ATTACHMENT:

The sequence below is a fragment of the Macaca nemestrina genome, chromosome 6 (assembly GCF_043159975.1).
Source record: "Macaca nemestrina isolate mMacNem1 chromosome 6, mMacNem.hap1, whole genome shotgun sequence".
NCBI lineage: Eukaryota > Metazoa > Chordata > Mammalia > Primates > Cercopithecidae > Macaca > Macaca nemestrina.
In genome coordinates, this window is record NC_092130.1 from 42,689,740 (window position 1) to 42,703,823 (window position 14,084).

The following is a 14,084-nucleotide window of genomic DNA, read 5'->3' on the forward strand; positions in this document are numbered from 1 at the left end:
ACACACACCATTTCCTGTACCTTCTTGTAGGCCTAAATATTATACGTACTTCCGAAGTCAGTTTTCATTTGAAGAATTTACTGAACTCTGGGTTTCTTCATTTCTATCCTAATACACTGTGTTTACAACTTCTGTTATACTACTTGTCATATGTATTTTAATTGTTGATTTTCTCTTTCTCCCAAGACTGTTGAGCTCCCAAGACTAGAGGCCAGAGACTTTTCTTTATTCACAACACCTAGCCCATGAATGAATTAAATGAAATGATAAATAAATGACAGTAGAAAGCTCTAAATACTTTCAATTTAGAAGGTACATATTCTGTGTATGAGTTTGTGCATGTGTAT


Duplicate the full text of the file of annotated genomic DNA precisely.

The sequence below is a fragment of the Macaca nemestrina genome, chromosome 6 (assembly GCF_043159975.1).
Source record: "Macaca nemestrina isolate mMacNem1 chromosome 6, mMacNem.hap1, whole genome shotgun sequence".
NCBI lineage: Eukaryota > Metazoa > Chordata > Mammalia > Primates > Cercopithecidae > Macaca > Macaca nemestrina.
In genome coordinates, this window is record NC_092130.1 from 42,689,740 (window position 1) to 42,703,823 (window position 14,084).

The following is a 14,084-nucleotide window of genomic DNA, read 5'->3' on the forward strand; positions in this document are numbered from 1 at the left end:
ACACACACCATTTCCTGTACCTTCTTGTAGGCCTAAATATTATACGTACTTCCGAAGTCAGTTTTCATTTGAAGAATTTACTGAACTCTGGGTTTCTTCATTTCTATCCTAATACACTGTGTTTACAACTTCTGTTATACTACTTGTCATATGTATTTTAATTGTTGATTTTCTCTTTCTCCCAAGACTGTTGAGCTCCCAAGACTAGAGGCCAGAGACTTTTCTTTATTCACAACACCTAGCCCATGAATGAATTAAATGAAATGATAAATAAATGACAGTAGAAAGCTCTAAATACTTTCAATTTAGAAGGTACATATTCTGTGTATGAGTTTGTGCATGTGTAT